My first cousin's a billionaire -- can't he spare a million or two?

We've got the same grandparents ... so where's my check?

By Cary Tennis
Published October 16, 2008 10:28AM (EDT)

Dear Cary,

With the implosion of the financial markets, everyone losing their life savings and businesses going under, I am in a deepening funk. What makes it worse as I watch my mutual funds melt down is the fact that I have a relatively close relative who is on the Forbes list of billionaires!

This relative, a first cousin, has been on this list for many years; he gives away tens of millions to various institutions, and I'm sure is very generous to his immediate family. But every time that damn list comes out I become obsessed, depressed and angry. Why can't he share the wealth?

After all, we have the same grandparents, we share a family history, he's got more than anyone could ever use. It is a real problem for me especially when I struggle to buy a pair of glasses or pay my bills. I'm not broke, but something extra would sure help. I calculate how much he could give every first cousin in the family (let's say a cool million) and how it wouldn't even make a dent! I go over how most of us in the family could use some financial largess. But alas, the check has not come in the mail. I sometimes fantasize that before he dies, he has made a list of family members who will get a "gift," and while I don't want him to die any time soon, I hope that list exists. I fantasize about writing him a letter -- just outright asking him for some of his fortune, but that would be unseemly, and I'm sure it's been done many times. Or would it? Maybe he would be impressed by the outright gall of such a letter and slip that seven-figure check in the mail (after taxes, please). Or maybe he would cross my name off that imaginary list with a big fat Sharpie.

How do I get over the fact that this person has so much that could be spread around? How do I stop fantasizing that maybe, just maybe, he will remember me and "share the love"?

Fantasizing Fool

Dear Fantasizing Fool,

Much can often be accomplished by the writing of a simple letter:

"Dear first cousin,

I am writing to ask a favor. I should say upfront I'm not asking for money. I'm very interested in your money, it's true. But I don't want you to give me any. Rather, I want to ask if you would spend some time with me just talking about how you made your money, what principles you followed, and how you manage it.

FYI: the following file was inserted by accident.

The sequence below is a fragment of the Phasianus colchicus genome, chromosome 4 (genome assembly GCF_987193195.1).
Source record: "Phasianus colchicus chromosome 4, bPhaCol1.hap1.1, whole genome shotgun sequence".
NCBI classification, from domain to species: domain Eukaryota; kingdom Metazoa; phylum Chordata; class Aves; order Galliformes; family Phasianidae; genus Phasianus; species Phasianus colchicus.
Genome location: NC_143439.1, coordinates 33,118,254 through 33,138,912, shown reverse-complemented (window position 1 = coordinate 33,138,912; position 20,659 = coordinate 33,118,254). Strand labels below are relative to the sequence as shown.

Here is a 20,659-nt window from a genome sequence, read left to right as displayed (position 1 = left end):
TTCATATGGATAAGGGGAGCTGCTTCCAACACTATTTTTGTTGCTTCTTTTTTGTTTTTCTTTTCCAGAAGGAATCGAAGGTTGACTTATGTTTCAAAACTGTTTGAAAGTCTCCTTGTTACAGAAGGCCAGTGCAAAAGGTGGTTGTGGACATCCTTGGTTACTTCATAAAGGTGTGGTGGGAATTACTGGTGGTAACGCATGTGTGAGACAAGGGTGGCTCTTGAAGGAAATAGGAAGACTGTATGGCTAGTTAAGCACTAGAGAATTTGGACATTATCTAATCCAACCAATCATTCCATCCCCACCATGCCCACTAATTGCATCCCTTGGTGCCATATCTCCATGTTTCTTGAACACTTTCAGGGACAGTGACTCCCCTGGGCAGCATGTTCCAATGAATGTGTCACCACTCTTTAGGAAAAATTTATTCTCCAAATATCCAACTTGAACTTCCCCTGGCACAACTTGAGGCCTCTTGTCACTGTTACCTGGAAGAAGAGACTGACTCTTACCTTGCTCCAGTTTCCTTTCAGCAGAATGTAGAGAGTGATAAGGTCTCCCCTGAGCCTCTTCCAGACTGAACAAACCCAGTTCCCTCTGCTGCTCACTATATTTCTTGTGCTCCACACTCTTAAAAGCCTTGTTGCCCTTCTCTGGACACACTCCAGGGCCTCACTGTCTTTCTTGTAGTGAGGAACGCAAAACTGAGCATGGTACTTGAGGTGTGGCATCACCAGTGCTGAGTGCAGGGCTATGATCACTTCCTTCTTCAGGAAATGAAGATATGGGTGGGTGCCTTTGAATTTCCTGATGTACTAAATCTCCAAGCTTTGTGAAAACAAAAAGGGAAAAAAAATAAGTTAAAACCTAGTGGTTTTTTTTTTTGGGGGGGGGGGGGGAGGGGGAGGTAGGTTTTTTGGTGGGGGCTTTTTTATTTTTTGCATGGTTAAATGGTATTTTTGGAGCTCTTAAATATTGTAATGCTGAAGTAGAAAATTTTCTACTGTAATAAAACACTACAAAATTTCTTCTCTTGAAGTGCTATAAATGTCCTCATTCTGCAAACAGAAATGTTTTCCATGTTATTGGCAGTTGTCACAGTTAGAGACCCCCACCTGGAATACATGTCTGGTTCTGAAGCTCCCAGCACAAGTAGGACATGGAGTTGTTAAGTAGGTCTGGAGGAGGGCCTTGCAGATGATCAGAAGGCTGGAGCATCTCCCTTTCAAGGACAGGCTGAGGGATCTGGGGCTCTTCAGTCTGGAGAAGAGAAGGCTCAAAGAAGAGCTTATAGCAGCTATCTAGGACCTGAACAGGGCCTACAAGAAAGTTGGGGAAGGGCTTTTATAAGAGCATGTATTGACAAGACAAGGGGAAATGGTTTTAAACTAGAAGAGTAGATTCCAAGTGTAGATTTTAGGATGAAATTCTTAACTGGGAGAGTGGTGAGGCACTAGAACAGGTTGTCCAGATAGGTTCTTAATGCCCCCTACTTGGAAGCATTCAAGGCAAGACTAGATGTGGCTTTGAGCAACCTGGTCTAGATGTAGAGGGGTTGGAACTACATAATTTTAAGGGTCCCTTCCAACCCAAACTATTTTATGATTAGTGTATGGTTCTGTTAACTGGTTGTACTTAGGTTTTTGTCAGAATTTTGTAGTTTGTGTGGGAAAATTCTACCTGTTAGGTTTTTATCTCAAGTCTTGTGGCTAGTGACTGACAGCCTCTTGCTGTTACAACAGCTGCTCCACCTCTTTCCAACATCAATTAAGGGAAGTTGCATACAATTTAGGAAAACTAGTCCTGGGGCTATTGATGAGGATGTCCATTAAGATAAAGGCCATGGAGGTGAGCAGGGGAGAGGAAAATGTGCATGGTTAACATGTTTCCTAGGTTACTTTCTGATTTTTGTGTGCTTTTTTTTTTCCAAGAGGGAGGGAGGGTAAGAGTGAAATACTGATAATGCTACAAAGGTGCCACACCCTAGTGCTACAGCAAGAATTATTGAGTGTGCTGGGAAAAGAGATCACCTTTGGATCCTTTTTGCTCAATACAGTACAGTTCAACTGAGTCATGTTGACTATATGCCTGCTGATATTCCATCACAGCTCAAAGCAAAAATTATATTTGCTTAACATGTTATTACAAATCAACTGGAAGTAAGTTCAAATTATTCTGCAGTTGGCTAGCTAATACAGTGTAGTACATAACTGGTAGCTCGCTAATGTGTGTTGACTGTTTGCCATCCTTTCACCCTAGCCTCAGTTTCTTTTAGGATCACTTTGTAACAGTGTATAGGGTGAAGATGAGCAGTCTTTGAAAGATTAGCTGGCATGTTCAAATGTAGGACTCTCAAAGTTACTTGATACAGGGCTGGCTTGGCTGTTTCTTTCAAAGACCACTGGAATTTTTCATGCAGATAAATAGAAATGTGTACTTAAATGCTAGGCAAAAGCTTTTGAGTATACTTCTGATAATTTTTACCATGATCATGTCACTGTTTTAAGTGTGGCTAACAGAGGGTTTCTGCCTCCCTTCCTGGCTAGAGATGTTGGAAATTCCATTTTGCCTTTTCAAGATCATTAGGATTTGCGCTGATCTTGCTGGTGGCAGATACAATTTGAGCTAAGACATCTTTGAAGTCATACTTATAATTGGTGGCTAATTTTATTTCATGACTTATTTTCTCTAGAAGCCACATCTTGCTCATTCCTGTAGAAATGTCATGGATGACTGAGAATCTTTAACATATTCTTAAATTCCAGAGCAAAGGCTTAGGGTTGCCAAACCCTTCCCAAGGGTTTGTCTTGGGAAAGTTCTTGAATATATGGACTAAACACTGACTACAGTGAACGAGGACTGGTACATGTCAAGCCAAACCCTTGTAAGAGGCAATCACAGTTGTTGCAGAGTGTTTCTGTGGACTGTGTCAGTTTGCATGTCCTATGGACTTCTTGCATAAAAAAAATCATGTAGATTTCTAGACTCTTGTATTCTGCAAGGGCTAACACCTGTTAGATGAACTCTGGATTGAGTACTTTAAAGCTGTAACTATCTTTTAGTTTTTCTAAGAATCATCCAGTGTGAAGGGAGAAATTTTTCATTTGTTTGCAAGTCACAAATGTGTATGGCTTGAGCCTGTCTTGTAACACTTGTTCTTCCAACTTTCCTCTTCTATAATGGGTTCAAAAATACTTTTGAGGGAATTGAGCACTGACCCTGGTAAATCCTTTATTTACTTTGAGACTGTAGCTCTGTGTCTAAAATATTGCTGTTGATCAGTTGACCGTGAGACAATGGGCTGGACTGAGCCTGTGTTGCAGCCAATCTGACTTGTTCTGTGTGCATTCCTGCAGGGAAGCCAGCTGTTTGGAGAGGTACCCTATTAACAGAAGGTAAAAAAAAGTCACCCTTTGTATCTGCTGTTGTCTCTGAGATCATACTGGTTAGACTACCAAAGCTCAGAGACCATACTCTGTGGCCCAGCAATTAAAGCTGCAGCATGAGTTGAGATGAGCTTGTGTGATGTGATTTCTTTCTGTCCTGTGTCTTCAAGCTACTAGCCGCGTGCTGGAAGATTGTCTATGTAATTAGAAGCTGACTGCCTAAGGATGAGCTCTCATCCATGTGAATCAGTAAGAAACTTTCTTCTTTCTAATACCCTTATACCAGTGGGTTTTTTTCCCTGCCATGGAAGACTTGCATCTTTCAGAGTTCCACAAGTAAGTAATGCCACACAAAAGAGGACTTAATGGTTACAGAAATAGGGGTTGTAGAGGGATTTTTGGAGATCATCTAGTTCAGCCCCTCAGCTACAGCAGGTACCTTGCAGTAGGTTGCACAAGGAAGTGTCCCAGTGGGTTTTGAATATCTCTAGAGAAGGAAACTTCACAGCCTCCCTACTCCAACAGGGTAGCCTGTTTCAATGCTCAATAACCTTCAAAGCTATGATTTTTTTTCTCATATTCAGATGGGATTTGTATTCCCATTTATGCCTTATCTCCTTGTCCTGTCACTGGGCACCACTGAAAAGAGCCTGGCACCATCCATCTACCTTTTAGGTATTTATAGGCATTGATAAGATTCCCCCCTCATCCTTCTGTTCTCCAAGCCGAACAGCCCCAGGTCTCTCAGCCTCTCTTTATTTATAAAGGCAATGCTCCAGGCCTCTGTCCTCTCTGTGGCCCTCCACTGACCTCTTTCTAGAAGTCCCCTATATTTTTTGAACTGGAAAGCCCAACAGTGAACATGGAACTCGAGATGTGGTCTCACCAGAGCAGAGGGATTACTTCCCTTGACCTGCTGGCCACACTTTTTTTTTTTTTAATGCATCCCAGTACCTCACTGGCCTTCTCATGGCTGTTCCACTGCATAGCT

I figure there are many, many people just like me who don't really understand what money is or how to get it. But very few of them have a first cousin who is a billionaire. I'm not too proud to admit I could learn a thing or two. I don't want a handout, as they say, but a hand up. So I wonder if you could find time in your schedule to spend an hour or two with an eager student.

Now, maybe you'll tell me I should just go to business school. If you think that's the best course, I will seriously consider it. But I still would like the opportunity to just spend some time with you. Maybe you would even enjoy talking about it. Most people are probably more interested in separating you from your money than learning how you made it. I, however, would enjoy listening.

Yours truly,

Your curious first cousin

There is more to say about this matter, and no shortage of people to say it. But this in a nutshell is what I suggest: Try to get to know your cousin. Have some humility. Learn what you can. Create a relationship.

And here is the other thing.

Before you meet with him, sit down and think about what you want to contribute to the world and how you might go about doing that. What big dreams do you have? If you were to have access to a sufficient amount of money, what would you do with it? What could you bring into the world?

I do not think anyone gives money without gaining something. It is always a transaction. It is always an exchange. You must always look at what is gained. It might be abstract. That is fine. There is always an exchange and there is always choice.

People who have made a lot of money are probably very good at making choices. They are probably better at making choices than the rest of us. So if he were ever to propose using some of his money it would have to be for a purpose that made sense to him. You might ask him, in this discussion, what kinds of uses he likes to make of his money. What does he contribute to, and why?

So be open about your interest in money. Seek to learn. But make it true. Don't lie. If you say you have an interest in money, then back it up. Look at some books about money and seek to understand as much about it as you can, on your own, before you get together with him.

And do think about what positive things you might do if you had access to a sufficient amount of money. Ask yourself, what would a sufficient amount of money be? How much money does a man need?

Think about it. Maybe he'll ask you.

The Best of Cary Tennis

"Since You Asked," on sale now at Cary Tennis Books: Buy now and get an autographed first edition.
Or go to Amazon and get it cheaper! (But not signed.) Or ask for it at your local bookstore. Tell them it's distributed by IPG.
And be sure to sign up for the Cary Tennis Newsletter.

What? You want more advice?

Cary Tennis

MORE FROM Cary TennisFOLLOW @carytennisLIKE Cary Tennis

Related Topics ------------------------------------------

Business Family Since You Asked U.s. Economy